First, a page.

5. X-Men: First Class
Prequels rarely succeed as well as this one does, for the simple fact that the “X-Men” films only hint at internal continuity. So instead of worrying about how (or not) “First Class” connects to the “X-Men” timeline, we can just enjoy witnessing Charles Xavier as a cool Oxford scholar and Erik Lehnsherr as a deadly Nazi hunter. From the first scene, McAvoy and Fassbender deliver their characters’ deep and troubled bond, and the rest of the new cast is also fantastic.
Kevin Bacon’s Sebastian Shaw, the Nazi doctor who warped Lehnsherr into Magneto, is perhaps the best “X-Men” villain ever. It’s acceptable to argue that First Class only lays the stage for future installments, but there’s also a decent bit of tragedy here, as this bunch of mutants is split into two groups, each determined to destroy the other as humans plan to eliminate them all.
The film that Fox was hesitant to release turned out to be one of the most successful X-Men films to date. Despite the fact that Deadpool is unlike any other X-Men film ever made and the first one to be R-rated, director Tim Miller’s foul-mouthed rendition struck a big chord with fans. And it’s a good time! Ryan Reynolds was practically born to play Wade Wilson, and he gives the character the humanity it needs to emotionally ground the film. While gaining Vanessa back is eventually the film’s main plot element, the character reacts rightly to Wilson’s selfish deeds.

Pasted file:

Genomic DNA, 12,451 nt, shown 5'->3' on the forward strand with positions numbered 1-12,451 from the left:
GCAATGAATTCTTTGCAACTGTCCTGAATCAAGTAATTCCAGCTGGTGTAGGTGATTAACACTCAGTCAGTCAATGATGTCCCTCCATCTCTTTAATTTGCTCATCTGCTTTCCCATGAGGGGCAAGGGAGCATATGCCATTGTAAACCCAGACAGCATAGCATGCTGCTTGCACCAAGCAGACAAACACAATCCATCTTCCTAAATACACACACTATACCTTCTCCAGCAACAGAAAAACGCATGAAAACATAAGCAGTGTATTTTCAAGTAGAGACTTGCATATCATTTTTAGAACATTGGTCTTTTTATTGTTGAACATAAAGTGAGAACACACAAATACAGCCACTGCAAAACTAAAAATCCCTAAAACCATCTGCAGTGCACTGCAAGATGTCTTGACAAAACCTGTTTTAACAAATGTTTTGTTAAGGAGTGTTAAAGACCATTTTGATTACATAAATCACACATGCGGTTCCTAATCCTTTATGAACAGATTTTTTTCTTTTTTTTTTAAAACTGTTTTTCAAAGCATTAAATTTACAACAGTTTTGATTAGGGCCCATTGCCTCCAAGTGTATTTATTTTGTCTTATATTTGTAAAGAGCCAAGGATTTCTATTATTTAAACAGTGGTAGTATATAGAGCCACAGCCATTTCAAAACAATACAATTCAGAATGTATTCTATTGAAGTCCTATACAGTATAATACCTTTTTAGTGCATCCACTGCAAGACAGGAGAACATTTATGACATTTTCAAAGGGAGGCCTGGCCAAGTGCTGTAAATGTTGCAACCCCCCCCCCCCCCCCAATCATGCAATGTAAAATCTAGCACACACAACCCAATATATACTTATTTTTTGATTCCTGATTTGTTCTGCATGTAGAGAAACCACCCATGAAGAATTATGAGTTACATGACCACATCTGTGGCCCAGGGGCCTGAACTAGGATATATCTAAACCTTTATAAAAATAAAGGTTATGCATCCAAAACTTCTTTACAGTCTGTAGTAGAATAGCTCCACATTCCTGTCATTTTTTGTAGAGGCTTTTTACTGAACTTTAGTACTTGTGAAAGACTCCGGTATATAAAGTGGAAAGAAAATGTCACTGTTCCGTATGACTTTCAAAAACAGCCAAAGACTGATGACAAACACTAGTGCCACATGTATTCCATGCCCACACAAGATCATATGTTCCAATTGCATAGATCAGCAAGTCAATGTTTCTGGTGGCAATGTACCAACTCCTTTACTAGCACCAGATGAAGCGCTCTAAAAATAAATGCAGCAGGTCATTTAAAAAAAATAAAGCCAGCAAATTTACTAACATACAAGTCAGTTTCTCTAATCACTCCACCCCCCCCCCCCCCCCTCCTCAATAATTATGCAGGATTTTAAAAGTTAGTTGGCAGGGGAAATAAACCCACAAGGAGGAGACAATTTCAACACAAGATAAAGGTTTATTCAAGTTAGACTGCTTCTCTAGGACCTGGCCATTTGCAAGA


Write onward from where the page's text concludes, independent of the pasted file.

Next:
Miller does an excellent job of creating a genuine superhero film on a low budget, and while the film’s size is limited, Miller excels at action—particularly in the climactic set-piece. The humorous interaction between Deadpool and his blind housemate is one widely relied-on punchline that simply doesn’t land, and the immature tone of the humor starts to get a touch repetitive. Nonetheless, the film succeeds more often than it fails, and Wilson’s violent and comically antiheroic attitude is a welcome change of pace in the X-Men universe.